What's The Difference Between Sponge Cake And Chiffon Cake?

"Let them eat cake," goes the English-language version of Marie Antoinette's almost-undoubtedly apocryphal quote. While this probable bit of propaganda played a part in ending the reign and lives of Marie and her husband, Louis XVI, it has also come to represent the decadent frivolity of cake itself.

There are countless varieties of cake found around the world, drawing on the global library of flours, sweeteners, leavening agents, and, regularly, fats and oils. In their etymological history of the word cake, Bon Appétit points to the late 14th century as the introduction of "cake" into the English language with the word's roots lying in "kaak" similar to the Icelandic "kaka" still used today. The concept of an unleavened lump of cooked dough — the original meaning of cake — stretches much further back, all the way to Egypt circa 2600 B.C. (via The Modern East.)

As with most culinary imports, once cake came to America, it was adapted to suit regional tastes and available ingredients, as outlined in NPR's profile of Anne Bryn's book "American Cake." We added to the great baking lexicon such variants as Apple Stack Cake, Moravian Sugar Cake, and the egg-less Cowboy Cake.

Two cakes familiar to modern bakers are sponge and chiffon. While similar, these two cakes diverge in ways that make them both delicious and distinct. So, just what is it that sets these two apart?

Sponge cake explained

Sponge cake is, like the mother sauces of French cuisine, a progenitor to many variations. The earliest and most quintessential sponge cake recipe was included in "The English Huswife," a 17th century book of cooking, brewing, distilling, and general housekeeping by poet Gervase Markham. It calls for flour, sugar, and eggs, whole and yolks, spiced with anise and coriander seeds all beaten to incorporate a good deal of air, which, along with the heat of baking, allows the cake to rise (via Baker's Peel).

From the humble sponge cake have sprung many children. For instance, the Franco-Italian version is known as Gateau Genoise, and, as explained by Epicurious, it involves the addition of fat in the form of butter. This can weigh down what is normally a very delicate batter, so extra egg yolks are added for structure and support.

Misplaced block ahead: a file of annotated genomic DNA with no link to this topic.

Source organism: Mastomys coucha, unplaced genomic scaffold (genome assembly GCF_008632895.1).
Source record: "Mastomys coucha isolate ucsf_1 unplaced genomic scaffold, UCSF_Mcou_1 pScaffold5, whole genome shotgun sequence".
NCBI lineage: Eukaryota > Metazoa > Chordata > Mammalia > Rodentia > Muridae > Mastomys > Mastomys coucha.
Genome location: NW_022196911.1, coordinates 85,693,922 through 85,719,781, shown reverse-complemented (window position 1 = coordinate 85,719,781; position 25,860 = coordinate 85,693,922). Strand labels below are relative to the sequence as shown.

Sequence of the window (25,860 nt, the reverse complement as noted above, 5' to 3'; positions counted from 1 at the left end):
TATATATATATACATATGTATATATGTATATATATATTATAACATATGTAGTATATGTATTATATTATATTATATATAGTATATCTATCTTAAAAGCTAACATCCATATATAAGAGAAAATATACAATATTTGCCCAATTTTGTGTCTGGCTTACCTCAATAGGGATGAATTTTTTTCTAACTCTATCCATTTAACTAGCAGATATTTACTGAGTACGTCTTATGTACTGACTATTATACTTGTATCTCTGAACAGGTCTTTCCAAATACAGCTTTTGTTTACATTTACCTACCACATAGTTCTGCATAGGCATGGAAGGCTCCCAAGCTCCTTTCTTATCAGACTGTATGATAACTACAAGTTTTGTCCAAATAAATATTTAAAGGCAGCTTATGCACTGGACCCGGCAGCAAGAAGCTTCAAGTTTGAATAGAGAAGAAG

Perhaps one of the best known versions of sponge cake, at least in the U.S., is angel food cake, which is fitting as it was invented in the states. A favorite of the calorie conscious, says Martha Stewart, angel food cake eschews fat in the form of butter and egg yolks to produce a delicate, airy crumb of whipped egg whites, sugar, and flour with the occasional addition of cream of tartar.

From sponge to chiffon

Chiffon cake is yet another derivation of sponge cake, but it marks a profound shift as it includes vegetable oil and baking soda (via Epicurious.) The eggs in a chiffon cake are separated and the whites whipped to incorporate air, giving it the characteristic fluffiness of a sponge cake. But the vegetable oil and egg yolks add a distinct richness that gives more heft and density to chiffon cake compared to sponge.

Chiffon cake, like angel food, is an American invention, and a recent one at that. Taste Atlas credits the aptly named Harry Baker, a California salesman with a penchant for baking, as the originator of the recipe, which remained his personal secret for more than 20 years. It was upon his sale of the chiffon cake recipe to the company that would become General Mills in 1948 that it became a staple of modern cookery.

Ungreased tube pans are often employed in the baking of chiffon cakes — as well as angel food — for added lift, notes Better Homes & Gardens. With a greater surface area than a round or square pan, the tube allows the chiffon cake to stick to the walls and climb higher.

If you're looking to get into the cake-making game and don't know where to start, take a tip from the folks at Southern Living. While they offer recipes for both sponge and chiffon cakes, they advise trying chiffon first as it provides a little more room for error.